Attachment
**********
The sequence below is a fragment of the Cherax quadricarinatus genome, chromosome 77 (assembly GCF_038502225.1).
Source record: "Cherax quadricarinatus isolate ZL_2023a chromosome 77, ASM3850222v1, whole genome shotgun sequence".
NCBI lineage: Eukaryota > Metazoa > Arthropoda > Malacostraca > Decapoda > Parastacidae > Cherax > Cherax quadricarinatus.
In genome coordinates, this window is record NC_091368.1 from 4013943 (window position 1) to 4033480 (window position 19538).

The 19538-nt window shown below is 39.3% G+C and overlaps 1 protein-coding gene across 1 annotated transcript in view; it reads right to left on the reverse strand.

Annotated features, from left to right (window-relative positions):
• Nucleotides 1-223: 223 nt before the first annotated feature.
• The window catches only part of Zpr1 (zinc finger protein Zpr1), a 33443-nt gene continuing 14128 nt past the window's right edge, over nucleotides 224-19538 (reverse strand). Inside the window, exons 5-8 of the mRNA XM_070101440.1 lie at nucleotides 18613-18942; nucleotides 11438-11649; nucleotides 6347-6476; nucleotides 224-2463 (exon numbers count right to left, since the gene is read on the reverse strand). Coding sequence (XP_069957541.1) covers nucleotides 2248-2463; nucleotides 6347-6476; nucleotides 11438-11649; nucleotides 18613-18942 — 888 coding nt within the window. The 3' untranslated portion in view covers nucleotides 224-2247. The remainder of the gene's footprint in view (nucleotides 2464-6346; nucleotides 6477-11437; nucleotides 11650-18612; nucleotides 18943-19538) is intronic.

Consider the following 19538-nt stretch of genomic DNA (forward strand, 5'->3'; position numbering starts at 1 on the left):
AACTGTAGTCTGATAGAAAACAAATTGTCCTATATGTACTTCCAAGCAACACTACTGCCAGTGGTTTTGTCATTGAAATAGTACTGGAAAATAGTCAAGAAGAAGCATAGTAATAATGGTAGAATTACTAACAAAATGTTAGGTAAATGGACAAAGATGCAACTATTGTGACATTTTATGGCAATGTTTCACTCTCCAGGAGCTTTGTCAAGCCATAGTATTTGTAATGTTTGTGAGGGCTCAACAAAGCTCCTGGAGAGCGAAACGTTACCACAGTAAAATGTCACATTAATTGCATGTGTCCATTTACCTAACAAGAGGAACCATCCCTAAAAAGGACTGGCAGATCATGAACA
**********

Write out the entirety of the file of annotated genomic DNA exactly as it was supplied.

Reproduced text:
The sequence below is a fragment of the Cherax quadricarinatus genome, chromosome 77 (assembly GCF_038502225.1).
Source record: "Cherax quadricarinatus isolate ZL_2023a chromosome 77, ASM3850222v1, whole genome shotgun sequence".
NCBI lineage: Eukaryota > Metazoa > Arthropoda > Malacostraca > Decapoda > Parastacidae > Cherax > Cherax quadricarinatus.
In genome coordinates, this window is record NC_091368.1 from 4013943 (window position 1) to 4033480 (window position 19538).

The 19538-nt window shown below is 39.3% G+C and overlaps 1 protein-coding gene across 1 annotated transcript in view; it reads right to left on the reverse strand.

Annotated features, from left to right (window-relative positions):
• Nucleotides 1-223: 223 nt before the first annotated feature.
• The window catches only part of Zpr1 (zinc finger protein Zpr1), a 33443-nt gene continuing 14128 nt past the window's right edge, over nucleotides 224-19538 (reverse strand). Inside the window, exons 5-8 of the mRNA XM_070101440.1 lie at nucleotides 18613-18942; nucleotides 11438-11649; nucleotides 6347-6476; nucleotides 224-2463 (exon numbers count right to left, since the gene is read on the reverse strand). Coding sequence (XP_069957541.1) covers nucleotides 2248-2463; nucleotides 6347-6476; nucleotides 11438-11649; nucleotides 18613-18942 — 888 coding nt within the window. The 3' untranslated portion in view covers nucleotides 224-2247. The remainder of the gene's footprint in view (nucleotides 2464-6346; nucleotides 6477-11437; nucleotides 11650-18612; nucleotides 18943-19538) is intronic.

Consider the following 19538-nt stretch of genomic DNA (forward strand, 5'->3'; position numbering starts at 1 on the left):
AACTGTAGTCTGATAGAAAACAAATTGTCCTATATGTACTTCCAAGCAACACTACTGCCAGTGGTTTTGTCATTGAAATAGTACTGGAAAATAGTCAAGAAGAAGCATAGTAATAATGGTAGAATTACTAACAAAATGTTAGGTAAATGGACAAAGATGCAACTATTGTGACATTTTATGGCAATGTTTCACTCTCCAGGAGCTTTGTCAAGCCATAGTATTTGTAATGTTTGTGAGGGCTCAACAAAGCTCCTGGAGAGCGAAACGTTACCACAGTAAAATGTCACATTAATTGCATGTGTCCATTTACCTAACAAGAGGAACCATCCCTAAAAAGGACTGGCAGATCATGAACA